(3) It has been said that ecstasy is perhaps a phenomenon wholly natural, such as might well be occasioned by a strong concentration of the mind on a religious subject. But if we are not to rest satisfied with arbitrary conjectures, we must show that similar facts have been observed in spheres of thought other than purely religious. The ancients attributed natural ecstasies to three or four sages, such as Archimedes and Socrates, but, as the present writer has proved elsewhere, these stories are founded either on inconclusive arguments or upon false interpretation of the facts (Des graeces d'oraison, c. xxxi).
(4) The rigid condition of the ecstatic's body has given rise to a fourth error. Ecstasy, we are told, is but another form of lethargy or catalepsy. The loss of consciousness, however, that accompanies these latter states points to a marked difference.
(5) In view of this, some have sought to identify ecstasy with the hypnotic state. Physically, there are usually some points of contrast. Ecstasy is always accompanied by noble attitudes of the body, whereas in hospitals one often marks motions of the body that are convulsive or repelling; barring, of course, any counter-command of the hypnotist. The chief difference, though, is to be found in the soul. The intellectual faculties, in the case of the saints, became keener. The sick in our hospitals, on the contrary, experience during their trances a lessening of their intelligences, while the gain is only a slight representation in the imagination. A single idea, let it be ever so trivial, e.g. that of a flower, or a bird, is strong enough to fasten upon it their profound and undivided attention. This is what is meant by the narrowing of the field of consciousness; and this is precisely the starting point of all theories that have been advanced to explain hypnotic ecstasy. Moreover, the hallucination noticed in the case of these patients consists always of representations of the imagination. They are visual, auricular, or tactual; consequently they differ widely from the purely intellectual perceptions which the saints usually enjoy. It is no longer possible, then, to start with the extremely simple hypothesis that the two kinds of phenomena are one and the same.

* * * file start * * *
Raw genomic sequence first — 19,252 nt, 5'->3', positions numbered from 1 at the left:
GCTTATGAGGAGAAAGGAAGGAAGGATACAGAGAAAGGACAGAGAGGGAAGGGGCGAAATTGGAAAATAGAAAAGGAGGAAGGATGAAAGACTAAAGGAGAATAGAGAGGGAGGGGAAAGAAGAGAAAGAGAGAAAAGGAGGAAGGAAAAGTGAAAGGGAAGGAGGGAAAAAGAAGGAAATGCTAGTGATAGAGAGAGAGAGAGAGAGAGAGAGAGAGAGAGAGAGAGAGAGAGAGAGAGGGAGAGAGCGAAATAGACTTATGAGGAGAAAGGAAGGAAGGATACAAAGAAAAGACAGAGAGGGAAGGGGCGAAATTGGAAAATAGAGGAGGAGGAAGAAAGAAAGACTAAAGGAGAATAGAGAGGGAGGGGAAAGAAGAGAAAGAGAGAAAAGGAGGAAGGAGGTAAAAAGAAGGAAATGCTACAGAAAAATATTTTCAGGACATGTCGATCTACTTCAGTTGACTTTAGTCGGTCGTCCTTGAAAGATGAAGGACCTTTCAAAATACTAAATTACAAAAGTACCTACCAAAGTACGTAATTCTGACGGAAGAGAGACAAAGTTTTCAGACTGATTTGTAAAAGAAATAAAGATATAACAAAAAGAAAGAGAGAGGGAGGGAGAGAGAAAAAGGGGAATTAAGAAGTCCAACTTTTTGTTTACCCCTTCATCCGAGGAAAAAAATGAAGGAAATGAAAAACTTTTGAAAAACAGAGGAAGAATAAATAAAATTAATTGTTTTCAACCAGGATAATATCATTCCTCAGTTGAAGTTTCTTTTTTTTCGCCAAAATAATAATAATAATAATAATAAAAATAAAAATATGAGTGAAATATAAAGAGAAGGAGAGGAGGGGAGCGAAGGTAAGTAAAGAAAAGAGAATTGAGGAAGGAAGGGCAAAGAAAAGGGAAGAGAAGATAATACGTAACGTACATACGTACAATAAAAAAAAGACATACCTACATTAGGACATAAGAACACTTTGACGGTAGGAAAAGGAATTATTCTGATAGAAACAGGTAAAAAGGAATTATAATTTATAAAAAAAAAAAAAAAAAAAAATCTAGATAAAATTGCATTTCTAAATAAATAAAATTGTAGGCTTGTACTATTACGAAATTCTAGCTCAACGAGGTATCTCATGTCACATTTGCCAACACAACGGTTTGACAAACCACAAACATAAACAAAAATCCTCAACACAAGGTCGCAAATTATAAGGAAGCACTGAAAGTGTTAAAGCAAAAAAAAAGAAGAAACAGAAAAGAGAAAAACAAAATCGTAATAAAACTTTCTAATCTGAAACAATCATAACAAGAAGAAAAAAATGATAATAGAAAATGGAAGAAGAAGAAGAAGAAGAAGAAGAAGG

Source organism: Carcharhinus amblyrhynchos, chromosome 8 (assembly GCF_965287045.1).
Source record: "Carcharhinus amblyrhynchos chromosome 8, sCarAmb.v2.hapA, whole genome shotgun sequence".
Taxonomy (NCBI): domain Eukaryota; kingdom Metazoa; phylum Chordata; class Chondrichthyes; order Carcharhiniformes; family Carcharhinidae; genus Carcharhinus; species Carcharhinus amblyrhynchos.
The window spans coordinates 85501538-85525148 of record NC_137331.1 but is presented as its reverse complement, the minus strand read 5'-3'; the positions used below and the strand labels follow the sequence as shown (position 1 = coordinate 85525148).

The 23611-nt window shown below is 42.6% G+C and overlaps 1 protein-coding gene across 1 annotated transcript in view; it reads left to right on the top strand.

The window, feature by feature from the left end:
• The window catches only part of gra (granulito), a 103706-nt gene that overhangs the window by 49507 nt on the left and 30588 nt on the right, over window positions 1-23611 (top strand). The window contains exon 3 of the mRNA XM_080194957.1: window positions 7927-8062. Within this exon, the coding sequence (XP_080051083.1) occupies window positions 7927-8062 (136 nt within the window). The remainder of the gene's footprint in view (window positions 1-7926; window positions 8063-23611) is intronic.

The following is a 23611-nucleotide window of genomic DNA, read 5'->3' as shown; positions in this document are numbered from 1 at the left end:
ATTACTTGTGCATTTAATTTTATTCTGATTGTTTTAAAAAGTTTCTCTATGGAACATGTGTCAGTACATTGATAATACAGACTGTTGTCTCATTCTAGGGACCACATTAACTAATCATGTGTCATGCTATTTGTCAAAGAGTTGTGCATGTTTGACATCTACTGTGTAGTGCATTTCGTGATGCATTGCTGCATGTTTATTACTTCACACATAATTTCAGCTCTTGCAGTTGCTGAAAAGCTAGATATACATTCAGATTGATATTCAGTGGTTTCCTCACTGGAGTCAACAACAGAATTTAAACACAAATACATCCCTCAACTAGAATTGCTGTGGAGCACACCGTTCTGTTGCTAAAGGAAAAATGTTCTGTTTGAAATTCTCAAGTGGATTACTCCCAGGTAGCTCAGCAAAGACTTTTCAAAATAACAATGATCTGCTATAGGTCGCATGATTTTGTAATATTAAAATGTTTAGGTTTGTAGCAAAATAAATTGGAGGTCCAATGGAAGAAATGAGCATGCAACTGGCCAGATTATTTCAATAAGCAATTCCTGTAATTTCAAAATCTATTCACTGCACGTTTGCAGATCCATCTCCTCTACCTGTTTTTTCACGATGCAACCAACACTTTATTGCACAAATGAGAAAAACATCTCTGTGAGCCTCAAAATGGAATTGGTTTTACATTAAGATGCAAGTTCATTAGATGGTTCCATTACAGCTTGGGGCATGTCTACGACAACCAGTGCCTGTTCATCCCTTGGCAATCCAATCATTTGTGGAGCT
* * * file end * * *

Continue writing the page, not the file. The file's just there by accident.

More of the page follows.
A comparison of the effects that follow these states will bring out more clearly the essential difference between the two. (a) The neuropath, after an hypnotic trance, is dull, lifeless, and depressed. (b) His will is extremely weak. In this abnormal weakness is to be sought the reason why the subject can no longer resist suggestion. These poor creatures, distraught, listless, and helpless, pass their days in idle dreams. (c) The level of their morality is frequently almost as low as that of their intelligence. From a threefold point of view, then, there is a contrast between their case and that of the saints who have been granted ecstasies. (a) The latter possess strong intellects, conceiving projects lofty and difficult in the execution; in proof of this assertion we might appeal to the history of the founders of religious orders. (b) Their will-power is second to none in energy; so strong, indeed, as to enable them to break through all opposition, especially that which arises from their own nature. (c) Lastly, the saints keep before them a moral ideal of a lofty character, the need of self-forgetfulness if they would give themselves to the glory of God and the temporal and spiritual welfare of their fellow-men. The hysterical subject of hypnotism, on the contrary, combines in himself none of these noble qualities.